Ricky Chiu, 61, posing with the Singapore Cancer Society's booklet with tips to help cancer patients eat right, and a sample of a meal suited to a cancer patient. Chiu was diagnosed with throat cancer in 1997, but has since fully recovered. Photo from WAGGENER EDSTROM COMMUNICATIONS/The Straits Times/Asia News Network
Tips to help cancer patients overcome eating-related issues
The Straits Times/Asia News Network / 03:27 PM May 16, 2015
SINGAPORE – Many cancer patients think it is normal to lose a lot of weight during treatment, especially since chemotherapy and radiotherapy often have side effects like nausea and appetite loss.
But losing more than 5 per cent of one’s body weight is unhealthy, says the Singapore Cancer Society (SCS), which has compiled a booklet to help cancer patients eat right.
Here are some tips from the society to deal with eating-related issues commonly faced by cancer patients:
Eat several small meals a day, instead of three large meals. Try to have a bedtime snack, as it will provide extra calories but won’t affect your appetite for breakfast. When it is hard to eat, drink oral nutritional supplements, as they are easy to consume.
Drink beverages between meals, rather than during meals. Avoid oily foods, as fat stays in the stomach longer and makes you feel full. You should also cut down on foods that cause gas, such as beans, cabbage, and cauliflower.
Changes in your sense of taste or smell
Serve foods cold, or at room temperature, as this will make them taste and smell less strong, and be more palatable. Have lemon drops, sour plum, or preserved orange peel to remove any undesirable taste that lingers in your mouth. If your metal utensils leave a bitter taste, switch to plastic or porcelain instead.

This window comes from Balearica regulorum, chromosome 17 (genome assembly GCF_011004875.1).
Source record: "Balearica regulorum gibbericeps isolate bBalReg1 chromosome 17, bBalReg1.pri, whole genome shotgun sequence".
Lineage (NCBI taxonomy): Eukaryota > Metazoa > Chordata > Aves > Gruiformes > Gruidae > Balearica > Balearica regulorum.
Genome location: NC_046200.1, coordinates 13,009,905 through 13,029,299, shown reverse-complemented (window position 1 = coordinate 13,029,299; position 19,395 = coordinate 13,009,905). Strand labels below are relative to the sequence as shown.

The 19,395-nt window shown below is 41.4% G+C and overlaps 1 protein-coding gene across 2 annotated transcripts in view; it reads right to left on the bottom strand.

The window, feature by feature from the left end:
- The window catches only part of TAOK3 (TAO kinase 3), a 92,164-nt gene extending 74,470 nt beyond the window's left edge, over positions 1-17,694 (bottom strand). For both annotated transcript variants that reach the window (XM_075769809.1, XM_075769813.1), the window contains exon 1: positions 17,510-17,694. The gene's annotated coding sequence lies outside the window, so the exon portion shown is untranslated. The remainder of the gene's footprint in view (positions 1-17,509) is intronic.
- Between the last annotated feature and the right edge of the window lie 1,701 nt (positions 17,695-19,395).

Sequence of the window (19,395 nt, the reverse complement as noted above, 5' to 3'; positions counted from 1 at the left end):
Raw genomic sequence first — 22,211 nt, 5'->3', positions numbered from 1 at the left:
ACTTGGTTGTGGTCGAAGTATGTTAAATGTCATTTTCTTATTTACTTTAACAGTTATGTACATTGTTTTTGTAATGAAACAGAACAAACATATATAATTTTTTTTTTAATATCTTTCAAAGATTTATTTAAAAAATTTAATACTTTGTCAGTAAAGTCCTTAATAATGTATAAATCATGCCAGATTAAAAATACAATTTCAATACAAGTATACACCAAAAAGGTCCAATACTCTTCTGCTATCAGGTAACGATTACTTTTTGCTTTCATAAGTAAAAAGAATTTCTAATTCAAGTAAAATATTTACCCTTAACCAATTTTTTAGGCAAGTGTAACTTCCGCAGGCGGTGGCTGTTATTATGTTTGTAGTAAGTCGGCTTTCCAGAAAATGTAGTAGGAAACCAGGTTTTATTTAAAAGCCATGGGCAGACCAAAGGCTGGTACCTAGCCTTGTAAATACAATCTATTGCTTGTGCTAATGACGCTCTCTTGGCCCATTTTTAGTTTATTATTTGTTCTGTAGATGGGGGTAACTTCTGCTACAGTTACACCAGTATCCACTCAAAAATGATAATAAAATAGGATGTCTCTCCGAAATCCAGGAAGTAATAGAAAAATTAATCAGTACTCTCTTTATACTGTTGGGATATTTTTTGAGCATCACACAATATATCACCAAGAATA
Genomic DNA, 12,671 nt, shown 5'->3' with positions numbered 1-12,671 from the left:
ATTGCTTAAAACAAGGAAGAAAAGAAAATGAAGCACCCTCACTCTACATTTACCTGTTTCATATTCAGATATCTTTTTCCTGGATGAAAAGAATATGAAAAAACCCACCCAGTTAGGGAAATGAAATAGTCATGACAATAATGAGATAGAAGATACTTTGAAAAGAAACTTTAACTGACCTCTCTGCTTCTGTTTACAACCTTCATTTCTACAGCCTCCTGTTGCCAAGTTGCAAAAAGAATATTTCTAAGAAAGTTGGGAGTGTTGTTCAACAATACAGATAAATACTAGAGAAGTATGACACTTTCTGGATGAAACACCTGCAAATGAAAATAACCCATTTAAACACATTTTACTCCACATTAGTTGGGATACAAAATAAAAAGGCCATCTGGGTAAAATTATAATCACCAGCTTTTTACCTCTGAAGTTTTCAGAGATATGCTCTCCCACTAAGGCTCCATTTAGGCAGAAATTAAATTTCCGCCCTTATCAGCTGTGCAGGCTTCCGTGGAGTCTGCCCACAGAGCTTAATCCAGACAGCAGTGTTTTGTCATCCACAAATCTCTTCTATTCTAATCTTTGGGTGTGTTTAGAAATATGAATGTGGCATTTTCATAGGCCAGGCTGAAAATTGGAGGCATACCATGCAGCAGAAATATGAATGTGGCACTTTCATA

Eat fibre-rich foods, such as vegetables, fruits, and wholegrain products. Drink at least eight to 10 cups of fluid a day – but avoid caffeinated drinks as they tend to dehydrate the body. Use laxatives only with your doctor’s advice.
Drink plenty of mild, clear liquids throughout the day to prevent dehydration. Avoid foods which are oily or rich in fibre, and switch to lactose-free dairy products.
Sip fluids throughout the day, or suck on ice cubes. However, avoid mouthwash containing alcohol as this tends to dry your mouth out further. Eat steamed, stewed, or soupy foods that are easier to swallow. Your doctor may also prescribe an oral lubricant to relieve the discomfort.
Instead of three large meals a day, switch to several smaller meals. Do not skip meals, as having an empty stomach tends to make nausea worse. If you have nausea in the morning, eat dry toast or crackers before getting out of bed. Small amounts of salty or sour foods – such as preserved plums – may help.
Sore mouth or throat
Cook foods until they are tender, and cut them into small pieces. Do not cook them with spices such as chili powder, cloves, and pepper. Avoid rough-textured foods such as dry toast and crackers.
Have small, frequent meals throughout the day. Eat when it’s time to eat – not when you’re hungry. Try and increase the caloric and nutritional intake of each mouthful of food. For example, eat crackers with kaya, add condensed milk into oatmeal, and drink soy milk instead of plain water.